Jun 15

American Military: There’s A Trillion Dollars of Minerals in Afghanistan

Written by Legalist on Tuesday, June 15th, 2010 at 11:55 am
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Old news became news in The New York Times. Just like on the path to the Iraq war, no WMD became WMD and war was promoted in the house organ of the American military-Industral-political establishment. War was sought, war was delivered by the paper of record.

Now the US military is in trouble in Afghanistan and can’t meet President Barack Obama’s timetable for withdrawal. But look at what we got here: a trillion dollars of minerals! Conveniently, according to Pentagon.

But it’s old news. Many have known it for decades. Afghans knew it. Soviets knew it. Even the Chinese have known it and are mining it right now.

If it’s on New York Times, it must be news. The TV networks duely aired the big news.

This is the news though: the US is staying put in Afghanistan. The generals wanted time to finish the job. Now time is what they got, with help from the paper of record. But to what end?

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5 Responses to “American Military: There’s A Trillion Dollars of Minerals in Afghanistan”

  1. Legalist Says:

    I’m not sure which post goes to the main page and which goes to the letters section. Considering there hasn’t been a new post in a week. Can you bring this one to the main page?

    If it’s about natural resources, the Pentagon must have China in mind. We may want to see what commentors here say.

  2. pug_ster Says:

    I see 2 problems with US companies trying to get a piece of the pie there. Aghanistan is a landlocked country and might be difficult to get the goods out. Second, if they can extract the minerals, what are they going to do with it? Chances are that China being a neighbor, they will probably make some kind of deal to extract the minerals in exchange for developing the local economy there. Then again, maybe some dummy US company will extract the materials and sell it to Chinese companies.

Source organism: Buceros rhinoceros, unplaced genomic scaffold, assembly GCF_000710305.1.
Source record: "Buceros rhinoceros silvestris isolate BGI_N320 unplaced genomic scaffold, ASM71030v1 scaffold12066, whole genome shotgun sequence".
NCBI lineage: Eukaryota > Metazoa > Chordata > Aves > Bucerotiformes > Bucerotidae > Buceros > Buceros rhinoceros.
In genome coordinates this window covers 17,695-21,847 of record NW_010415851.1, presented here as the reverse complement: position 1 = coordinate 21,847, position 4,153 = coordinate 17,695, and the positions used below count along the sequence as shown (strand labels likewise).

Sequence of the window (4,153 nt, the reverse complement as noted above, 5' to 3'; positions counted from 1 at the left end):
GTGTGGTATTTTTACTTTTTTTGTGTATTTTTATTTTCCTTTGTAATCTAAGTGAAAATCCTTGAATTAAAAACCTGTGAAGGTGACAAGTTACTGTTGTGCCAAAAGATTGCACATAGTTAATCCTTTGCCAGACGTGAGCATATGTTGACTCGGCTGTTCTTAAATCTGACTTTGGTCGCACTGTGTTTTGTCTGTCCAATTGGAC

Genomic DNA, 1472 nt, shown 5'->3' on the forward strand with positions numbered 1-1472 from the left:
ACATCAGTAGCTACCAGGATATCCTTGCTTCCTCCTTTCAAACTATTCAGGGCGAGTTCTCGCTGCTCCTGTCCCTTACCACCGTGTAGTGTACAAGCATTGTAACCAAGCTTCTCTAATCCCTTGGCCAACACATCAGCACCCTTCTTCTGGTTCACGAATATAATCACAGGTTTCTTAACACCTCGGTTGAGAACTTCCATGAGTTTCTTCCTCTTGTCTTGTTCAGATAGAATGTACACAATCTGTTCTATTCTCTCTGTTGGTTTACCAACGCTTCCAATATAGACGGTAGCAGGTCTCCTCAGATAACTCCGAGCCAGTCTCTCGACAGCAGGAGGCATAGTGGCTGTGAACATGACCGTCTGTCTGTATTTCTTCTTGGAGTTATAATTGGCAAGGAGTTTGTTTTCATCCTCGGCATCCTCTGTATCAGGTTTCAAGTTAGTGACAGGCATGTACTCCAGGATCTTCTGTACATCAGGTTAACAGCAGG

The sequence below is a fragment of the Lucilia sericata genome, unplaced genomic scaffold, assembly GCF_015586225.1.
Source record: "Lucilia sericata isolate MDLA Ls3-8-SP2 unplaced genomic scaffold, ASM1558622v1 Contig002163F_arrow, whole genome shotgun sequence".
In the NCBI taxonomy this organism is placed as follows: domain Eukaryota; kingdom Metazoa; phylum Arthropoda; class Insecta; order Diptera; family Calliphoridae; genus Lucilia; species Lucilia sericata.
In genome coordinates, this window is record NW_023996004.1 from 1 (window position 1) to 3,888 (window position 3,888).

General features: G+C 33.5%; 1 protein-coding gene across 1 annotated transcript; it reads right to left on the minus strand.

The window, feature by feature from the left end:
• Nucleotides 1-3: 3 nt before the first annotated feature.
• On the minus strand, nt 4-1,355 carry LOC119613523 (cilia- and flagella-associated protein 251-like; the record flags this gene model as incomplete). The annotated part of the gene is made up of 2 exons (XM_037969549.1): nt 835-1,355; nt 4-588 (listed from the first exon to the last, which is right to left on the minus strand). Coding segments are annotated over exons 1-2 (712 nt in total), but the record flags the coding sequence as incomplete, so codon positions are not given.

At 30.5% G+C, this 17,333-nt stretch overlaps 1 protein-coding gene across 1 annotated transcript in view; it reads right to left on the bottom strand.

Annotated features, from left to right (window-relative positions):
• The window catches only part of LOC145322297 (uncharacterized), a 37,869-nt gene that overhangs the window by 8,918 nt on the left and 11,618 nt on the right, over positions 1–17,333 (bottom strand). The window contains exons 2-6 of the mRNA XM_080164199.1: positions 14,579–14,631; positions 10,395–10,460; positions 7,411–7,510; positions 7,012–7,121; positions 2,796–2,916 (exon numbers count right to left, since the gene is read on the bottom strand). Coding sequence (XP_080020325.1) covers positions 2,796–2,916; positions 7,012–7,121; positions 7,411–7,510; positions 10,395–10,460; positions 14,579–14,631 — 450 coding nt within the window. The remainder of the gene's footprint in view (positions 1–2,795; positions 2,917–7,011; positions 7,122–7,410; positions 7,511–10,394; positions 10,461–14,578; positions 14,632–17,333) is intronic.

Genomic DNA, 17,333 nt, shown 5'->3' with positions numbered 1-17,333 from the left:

3. Legalist Says:

    I think the Pentagon-New York Times old-news story has two purposes. One is to promote the prospect of being able to make large sum of money. If there is money to be made, Americans should be the ones making it. For this to happens, the American troops must stay. The Pentagon’s motive is bare.

    The second purpose is to seed some paranoid on the possibity of China getting its hands on the minerals if the US troops don’t stay to secure them for the American companies. Basically the same motive, that is, the American troops must stay. Is the Pentagon clever? The New Yorker Times its pliable tool?

  4. Raj Says:

    Legalist, I think you’re falling foul of unfounded paranoia. The New York Times is not some right-wing, pro US military paper. Whilst it could be seen as supportive of the Democrats, Obama wants to pull troops out of Afghanistan when possible.

    It would also help if you LINKED to the article so that others could judge why the report was filed. You haven’t quoted a single line from it, let alone a chunk that might help explain the reason behind it.

    If ISAF were to remain in Afghanistan, it would have to be at the renewed invitation of the Afghani government. But even assuming that the withdrawal of foreign troops was stopped, it is hardly unreasonable to expect countries that provided them to get some sort of involvement in the mining/receipt of natural resources. It’s not like foreign troops are there because they enjoy it, they’re supposed to be doing the Afghanis (and Pakistanis, not to mention the rest of Central Asia, China, etc) a favour. If the Afghani government wants them gone and tells them to go, they will go. But it’s a bit rich to expect foreign troops to stay, for the government to be propped up by foreign aid but then the contracts to go to someone else.

    Alternatively, perhaps ISAF could withdraw and the PLA could take over. Would make sense for China to provide troops to protect its investments, especially if Chinese companies would win the mining contracts in a fair competition.

  5. S.K. Cheung Says:

    To Raj:
    excellent question. I’m guessing this is the article in question:


    We can each see for ourselves what is in the article, and what might amount to personal speculation.

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